The Andrew John Gabor Presidential Chair in Neurology
UC Davis has received a generous gift that establishes the Andrew John Gabor Presidential Chair in Neurology – the first presidential chair in the UC Davis School of Medicine and one of three established to date at UC Davis.
Honoring the late professor Andrew John Gabor, M.D., Ph.D., the gift was made by his widow, Judith Bailey Gabor, along with family and friends.
Giving back to UC Davis had long been part of the Gabors’ plans, Judith said in a recent interview.
“It fell to us to fulfill our dreams of long ago,” she said. “Our parents and their parents contributed in several ways to many community projects and causes. We hope our children will continue these traditions.”
The Gabors met in the late 1950s while both were in graduate school at Duke University. They came to UC Davis in 1969, with a young family in tow, to join the faculty of the new UC Davis School of Medicine. As a professor, Andrew Gabor was an integral part of the UC Davis Department of Neurology. He served as chair of the department from 1981 to 1991, as director of the electroencephalography laboratory from 1969 until his retirement, and was regarded as a national leader in epilepsy research.
Professor Gabor was highly respected for creating artificial neural networking systems to analyze electroencephalograms (EEGs) for seizure detection and for sleep studies. He established the Department of Neurology’s translational epilepsy research program.
“UC Davis Health has been a most important part of our lives for nearly 50 years; we are happy to contribute to its research programs,” shared Judith. “We hope that this gift inspires others to make contributions too. Through this gift, our family is honoring Andy’s memory and his career at UC Davis Health and the School of Medicine.
“One goal would be to make enough progress in understanding and treating seizure disorders such that its importance would be recognized nationwide,” she added. “National recognition should be a vehicle for disseminating more information on the patient-family level and perhaps to gain greater funding.”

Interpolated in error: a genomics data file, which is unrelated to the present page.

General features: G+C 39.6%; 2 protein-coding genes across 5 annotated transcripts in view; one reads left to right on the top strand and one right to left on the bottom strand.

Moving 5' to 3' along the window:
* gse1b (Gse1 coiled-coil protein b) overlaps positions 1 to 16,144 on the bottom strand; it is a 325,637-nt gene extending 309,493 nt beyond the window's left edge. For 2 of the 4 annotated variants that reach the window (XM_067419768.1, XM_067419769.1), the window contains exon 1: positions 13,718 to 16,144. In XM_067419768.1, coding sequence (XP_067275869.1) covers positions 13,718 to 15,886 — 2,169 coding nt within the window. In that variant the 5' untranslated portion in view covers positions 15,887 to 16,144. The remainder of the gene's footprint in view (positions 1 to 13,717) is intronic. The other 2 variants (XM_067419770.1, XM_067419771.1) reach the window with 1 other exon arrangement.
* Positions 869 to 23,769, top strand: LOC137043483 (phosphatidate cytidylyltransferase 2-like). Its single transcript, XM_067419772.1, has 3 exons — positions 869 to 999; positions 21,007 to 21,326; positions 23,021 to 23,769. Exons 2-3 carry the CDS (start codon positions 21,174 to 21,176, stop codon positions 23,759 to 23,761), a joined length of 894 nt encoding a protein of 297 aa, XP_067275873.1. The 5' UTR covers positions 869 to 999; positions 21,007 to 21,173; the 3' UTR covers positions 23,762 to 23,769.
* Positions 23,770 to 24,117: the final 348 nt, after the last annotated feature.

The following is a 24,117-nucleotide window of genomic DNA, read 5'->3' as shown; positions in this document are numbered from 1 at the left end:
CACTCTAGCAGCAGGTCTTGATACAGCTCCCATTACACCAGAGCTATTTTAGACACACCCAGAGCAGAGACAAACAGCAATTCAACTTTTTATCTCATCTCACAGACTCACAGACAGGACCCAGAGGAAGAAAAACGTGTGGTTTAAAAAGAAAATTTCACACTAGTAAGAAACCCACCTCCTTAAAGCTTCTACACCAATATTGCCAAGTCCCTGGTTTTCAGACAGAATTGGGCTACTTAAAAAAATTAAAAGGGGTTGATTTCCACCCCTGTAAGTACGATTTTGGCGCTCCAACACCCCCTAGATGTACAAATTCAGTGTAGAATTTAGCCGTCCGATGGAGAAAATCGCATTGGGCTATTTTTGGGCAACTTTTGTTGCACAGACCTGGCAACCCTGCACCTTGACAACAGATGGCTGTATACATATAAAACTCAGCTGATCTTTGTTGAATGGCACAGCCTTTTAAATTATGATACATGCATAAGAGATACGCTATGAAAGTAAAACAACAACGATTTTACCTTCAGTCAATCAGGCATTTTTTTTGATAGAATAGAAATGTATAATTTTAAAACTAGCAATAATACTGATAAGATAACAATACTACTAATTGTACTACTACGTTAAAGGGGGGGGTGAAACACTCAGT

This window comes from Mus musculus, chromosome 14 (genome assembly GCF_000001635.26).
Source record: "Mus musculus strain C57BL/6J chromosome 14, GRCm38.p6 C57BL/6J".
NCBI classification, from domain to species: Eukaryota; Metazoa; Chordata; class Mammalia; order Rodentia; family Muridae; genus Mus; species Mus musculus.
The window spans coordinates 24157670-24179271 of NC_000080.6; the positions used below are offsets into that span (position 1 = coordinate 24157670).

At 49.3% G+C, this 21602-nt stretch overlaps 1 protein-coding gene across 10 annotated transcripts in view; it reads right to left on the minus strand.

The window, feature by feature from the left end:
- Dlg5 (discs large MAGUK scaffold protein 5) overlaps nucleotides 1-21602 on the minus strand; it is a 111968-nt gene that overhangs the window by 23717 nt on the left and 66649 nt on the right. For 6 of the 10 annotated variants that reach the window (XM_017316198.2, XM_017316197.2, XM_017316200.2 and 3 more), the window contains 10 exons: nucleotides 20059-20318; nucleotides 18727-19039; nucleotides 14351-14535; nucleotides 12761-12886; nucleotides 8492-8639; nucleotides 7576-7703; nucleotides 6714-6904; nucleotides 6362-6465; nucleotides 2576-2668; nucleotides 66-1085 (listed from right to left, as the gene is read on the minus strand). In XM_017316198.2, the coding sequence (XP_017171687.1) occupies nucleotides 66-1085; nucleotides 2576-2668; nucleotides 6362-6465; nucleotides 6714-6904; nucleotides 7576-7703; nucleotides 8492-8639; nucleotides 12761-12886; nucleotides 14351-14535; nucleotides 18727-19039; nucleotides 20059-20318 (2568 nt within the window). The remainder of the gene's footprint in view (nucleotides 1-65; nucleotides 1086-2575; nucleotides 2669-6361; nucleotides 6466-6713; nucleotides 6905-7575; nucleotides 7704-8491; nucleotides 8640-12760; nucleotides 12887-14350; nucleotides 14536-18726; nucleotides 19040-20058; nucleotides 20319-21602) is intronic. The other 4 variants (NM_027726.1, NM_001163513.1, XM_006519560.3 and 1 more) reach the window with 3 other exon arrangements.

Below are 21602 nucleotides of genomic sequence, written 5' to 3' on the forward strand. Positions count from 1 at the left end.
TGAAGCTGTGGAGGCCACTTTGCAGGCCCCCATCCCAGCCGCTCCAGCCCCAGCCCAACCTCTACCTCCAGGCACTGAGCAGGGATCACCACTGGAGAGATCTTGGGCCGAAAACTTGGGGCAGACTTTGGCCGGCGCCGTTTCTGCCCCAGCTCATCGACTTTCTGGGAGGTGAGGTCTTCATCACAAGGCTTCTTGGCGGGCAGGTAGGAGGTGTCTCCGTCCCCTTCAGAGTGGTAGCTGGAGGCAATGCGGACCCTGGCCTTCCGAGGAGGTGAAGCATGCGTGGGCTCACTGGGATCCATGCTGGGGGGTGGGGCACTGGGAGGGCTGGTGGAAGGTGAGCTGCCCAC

UC Davis’ epilepsy program has made significant progress in defining cellular targets and more effective therapies to reduce, or perhaps eliminate, seizures, said Julie Freischlag, M.D., the vice chancellor for Human Health Sciences and dean of the School of Medicine at UC Davis at the time of the gift.
“This funding helps us expand that great work, which is wonderful news for our neurology research team and the more than 4 million people in the U.S. with seizure disorders that often do not respond to current treatment options,” Freischlag said.
The support will be channeled toward the continued development of leading-edge treatments for epilepsy and other seizure disorders. The gift positions the Department of Neurology to further leverage already robust neuroscience research at UC Davis, to advance fields ranging from neuroimmunology to neuro-genetics, and to forge new and significant breakthroughs in the underlying neurobiology of epilepsies.
“We are very grateful for the generous gift from the family of our friend and colleague Professor Gabor,” said Department of Neurology Chair Fredric Gorin, M.D., Ph.D. “It will allow us to build upon the strong foundation that began with his commitment to academic medicine and scientific discovery more than half a century ago.”
The prestigious University of California presidential chair includes a contribution from UC Office of the President via the UC Presidential Endowment Fund. Through this matching fund program, the university is working to fund 25 new endowed chair positions at UC Davis by 2020.
For more information about giving, please contact Jennifer Marsteen at the UC Davis Health philanthropy office at: 916-734-9448 or email@example.com.